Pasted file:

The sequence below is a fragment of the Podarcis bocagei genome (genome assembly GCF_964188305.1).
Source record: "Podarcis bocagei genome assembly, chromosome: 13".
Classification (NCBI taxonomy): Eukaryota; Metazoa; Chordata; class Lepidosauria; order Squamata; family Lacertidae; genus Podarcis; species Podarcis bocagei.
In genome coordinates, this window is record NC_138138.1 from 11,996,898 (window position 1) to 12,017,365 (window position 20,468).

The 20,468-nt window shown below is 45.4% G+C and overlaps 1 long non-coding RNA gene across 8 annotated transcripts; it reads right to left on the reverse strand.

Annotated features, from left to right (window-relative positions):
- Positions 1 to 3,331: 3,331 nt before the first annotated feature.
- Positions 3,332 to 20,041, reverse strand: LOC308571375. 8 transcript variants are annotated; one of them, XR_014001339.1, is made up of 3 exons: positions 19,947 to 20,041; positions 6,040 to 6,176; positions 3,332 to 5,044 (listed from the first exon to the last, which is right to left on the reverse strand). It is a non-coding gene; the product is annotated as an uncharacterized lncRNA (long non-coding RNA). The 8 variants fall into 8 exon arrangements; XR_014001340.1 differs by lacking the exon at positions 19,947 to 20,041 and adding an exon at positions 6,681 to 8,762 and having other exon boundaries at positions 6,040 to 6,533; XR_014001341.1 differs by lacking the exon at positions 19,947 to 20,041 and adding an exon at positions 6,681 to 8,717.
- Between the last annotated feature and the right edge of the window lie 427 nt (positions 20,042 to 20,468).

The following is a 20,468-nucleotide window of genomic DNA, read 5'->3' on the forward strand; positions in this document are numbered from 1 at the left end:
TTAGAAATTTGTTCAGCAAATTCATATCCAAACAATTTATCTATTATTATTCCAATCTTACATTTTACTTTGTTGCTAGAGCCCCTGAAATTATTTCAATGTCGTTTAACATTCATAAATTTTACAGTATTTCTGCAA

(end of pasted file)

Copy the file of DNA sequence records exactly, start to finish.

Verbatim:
The sequence below is a fragment of the Podarcis bocagei genome (genome assembly GCF_964188305.1).
Source record: "Podarcis bocagei genome assembly, chromosome: 13".
Classification (NCBI taxonomy): Eukaryota; Metazoa; Chordata; class Lepidosauria; order Squamata; family Lacertidae; genus Podarcis; species Podarcis bocagei.
In genome coordinates, this window is record NC_138138.1 from 11,996,898 (window position 1) to 12,017,365 (window position 20,468).

The 20,468-nt window shown below is 45.4% G+C and overlaps 1 long non-coding RNA gene across 8 annotated transcripts; it reads right to left on the reverse strand.

Annotated features, from left to right (window-relative positions):
- Positions 1 to 3,331: 3,331 nt before the first annotated feature.
- Positions 3,332 to 20,041, reverse strand: LOC308571375. 8 transcript variants are annotated; one of them, XR_014001339.1, is made up of 3 exons: positions 19,947 to 20,041; positions 6,040 to 6,176; positions 3,332 to 5,044 (listed from the first exon to the last, which is right to left on the reverse strand). It is a non-coding gene; the product is annotated as an uncharacterized lncRNA (long non-coding RNA). The 8 variants fall into 8 exon arrangements; XR_014001340.1 differs by lacking the exon at positions 19,947 to 20,041 and adding an exon at positions 6,681 to 8,762 and having other exon boundaries at positions 6,040 to 6,533; XR_014001341.1 differs by lacking the exon at positions 19,947 to 20,041 and adding an exon at positions 6,681 to 8,717.
- Between the last annotated feature and the right edge of the window lie 427 nt (positions 20,042 to 20,468).

The following is a 20,468-nucleotide window of genomic DNA, read 5'->3' on the forward strand; positions in this document are numbered from 1 at the left end:
TTAGAAATTTGTTCAGCAAATTCATATCCAAACAATTTATCTATTATTATTCCAATCTTACATTTTACTTTGTTGCTAGAGCCCCTGAAATTATTTCAATGTCGTTTAACATTCATAAATTTTACAGTATTTCTGCAA